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MEPS prepress abstract   -  DOI:

Evaluation of the Chesapeake Bay blue crab sanctuary through habitat suitability

Gina M. Ralph*, James Gartland, Robert J. Latour

*Corresponding author:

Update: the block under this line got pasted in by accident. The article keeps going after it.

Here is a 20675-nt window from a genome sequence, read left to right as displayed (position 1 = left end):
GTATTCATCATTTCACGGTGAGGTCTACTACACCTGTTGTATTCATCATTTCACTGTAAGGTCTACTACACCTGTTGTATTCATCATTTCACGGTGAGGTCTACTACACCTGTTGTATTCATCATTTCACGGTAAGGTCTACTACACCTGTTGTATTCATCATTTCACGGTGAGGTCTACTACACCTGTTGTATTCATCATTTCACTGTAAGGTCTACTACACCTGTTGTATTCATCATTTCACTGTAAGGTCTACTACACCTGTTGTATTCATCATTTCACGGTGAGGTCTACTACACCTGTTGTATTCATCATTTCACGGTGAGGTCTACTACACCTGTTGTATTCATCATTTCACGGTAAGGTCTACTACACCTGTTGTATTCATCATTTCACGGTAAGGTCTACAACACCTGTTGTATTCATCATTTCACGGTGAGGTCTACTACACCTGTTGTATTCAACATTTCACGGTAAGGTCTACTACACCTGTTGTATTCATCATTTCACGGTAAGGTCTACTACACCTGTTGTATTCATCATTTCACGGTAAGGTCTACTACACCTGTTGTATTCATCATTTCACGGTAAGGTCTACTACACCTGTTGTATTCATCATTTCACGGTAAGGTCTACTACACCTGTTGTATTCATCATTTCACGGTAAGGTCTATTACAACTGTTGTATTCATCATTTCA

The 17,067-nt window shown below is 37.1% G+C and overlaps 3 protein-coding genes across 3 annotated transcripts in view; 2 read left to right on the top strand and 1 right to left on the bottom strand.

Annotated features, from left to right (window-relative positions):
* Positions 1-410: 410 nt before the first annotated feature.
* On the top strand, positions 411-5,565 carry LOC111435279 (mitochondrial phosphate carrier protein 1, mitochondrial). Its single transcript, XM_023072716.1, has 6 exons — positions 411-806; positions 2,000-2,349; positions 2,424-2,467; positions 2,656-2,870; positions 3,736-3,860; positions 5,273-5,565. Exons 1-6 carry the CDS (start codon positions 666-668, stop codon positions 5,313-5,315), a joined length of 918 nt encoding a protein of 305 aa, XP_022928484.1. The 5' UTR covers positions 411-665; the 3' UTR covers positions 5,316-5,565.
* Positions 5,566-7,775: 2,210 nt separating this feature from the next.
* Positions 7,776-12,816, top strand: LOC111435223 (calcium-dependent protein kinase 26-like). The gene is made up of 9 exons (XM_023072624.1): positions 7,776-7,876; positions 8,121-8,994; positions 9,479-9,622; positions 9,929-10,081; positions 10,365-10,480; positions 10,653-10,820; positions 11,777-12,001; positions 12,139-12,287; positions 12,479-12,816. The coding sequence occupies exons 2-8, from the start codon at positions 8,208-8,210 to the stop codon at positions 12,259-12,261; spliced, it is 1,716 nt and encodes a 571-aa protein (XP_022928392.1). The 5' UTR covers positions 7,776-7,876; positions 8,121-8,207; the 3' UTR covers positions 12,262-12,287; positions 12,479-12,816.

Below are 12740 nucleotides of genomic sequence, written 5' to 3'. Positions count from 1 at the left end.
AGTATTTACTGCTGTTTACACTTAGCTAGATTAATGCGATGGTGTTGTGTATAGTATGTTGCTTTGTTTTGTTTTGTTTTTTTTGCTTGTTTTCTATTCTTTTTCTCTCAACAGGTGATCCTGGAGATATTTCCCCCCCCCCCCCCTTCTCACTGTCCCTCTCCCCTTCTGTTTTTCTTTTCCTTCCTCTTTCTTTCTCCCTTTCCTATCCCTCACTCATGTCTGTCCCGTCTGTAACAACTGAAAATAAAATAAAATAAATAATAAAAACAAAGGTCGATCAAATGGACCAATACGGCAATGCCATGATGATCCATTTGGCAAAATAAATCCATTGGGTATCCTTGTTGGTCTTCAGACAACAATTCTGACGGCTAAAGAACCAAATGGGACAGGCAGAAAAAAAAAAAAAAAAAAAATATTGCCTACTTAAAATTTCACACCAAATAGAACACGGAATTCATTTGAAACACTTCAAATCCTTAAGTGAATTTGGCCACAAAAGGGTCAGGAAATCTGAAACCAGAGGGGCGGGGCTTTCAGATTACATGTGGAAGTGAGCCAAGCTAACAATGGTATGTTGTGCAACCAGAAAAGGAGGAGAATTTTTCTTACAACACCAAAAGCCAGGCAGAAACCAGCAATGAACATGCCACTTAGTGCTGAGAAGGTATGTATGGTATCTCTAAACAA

ABSTRACT: Dynamic fisheries management requires continual evaluation of management strategies. Despite the implementation of various spatiotemporal harvest and gear restrictions over the past two decades, the Chesapeake Bay blue crab (Callinectes sapidus) population has not responded consistently. To determine whether environmental factors may be impacting the efficacy of a seasonal blue crab sanctuary, a generalized additive modeling approach was applied to long-term (2002-2018) bottom trawl survey data to develop an ecological niche model (ENM) for mature female blue crabs in the mainstem of the Bay throughout the primary spawning season (May-September). Salinity, temperature, dissolved oxygen, depth, and sediment type were significant predictors of crab relative abundance. The ENM was then coupled with hindcast estimates of environmental covariates from a high-resolution hydrodynamic-biogeochemical model to develop habitat suitability indices (HSIs). This habitat-based approach was compared with a model-based index of abundance and a species distribution model (SDM). HSI and the model-based index were generally similar, exhibiting no clear trends through time, though variability was lower in the HSI. Clear seasonal patterns in spatial distribution were evident, with highest relative abundances occurring in the lower bay in July and September, corresponding to the movement of females towards higher-salinity waters to spawn. The sanctuary protected 46-59% of the good mainstem habitat each year, and generally overperformed in years when bay-wide HSI was low. These results contribute to our knowledge of mature female blue crab ecology during migration and spawning and provide further support for the importance of the sanctuary for mature female blue crabs.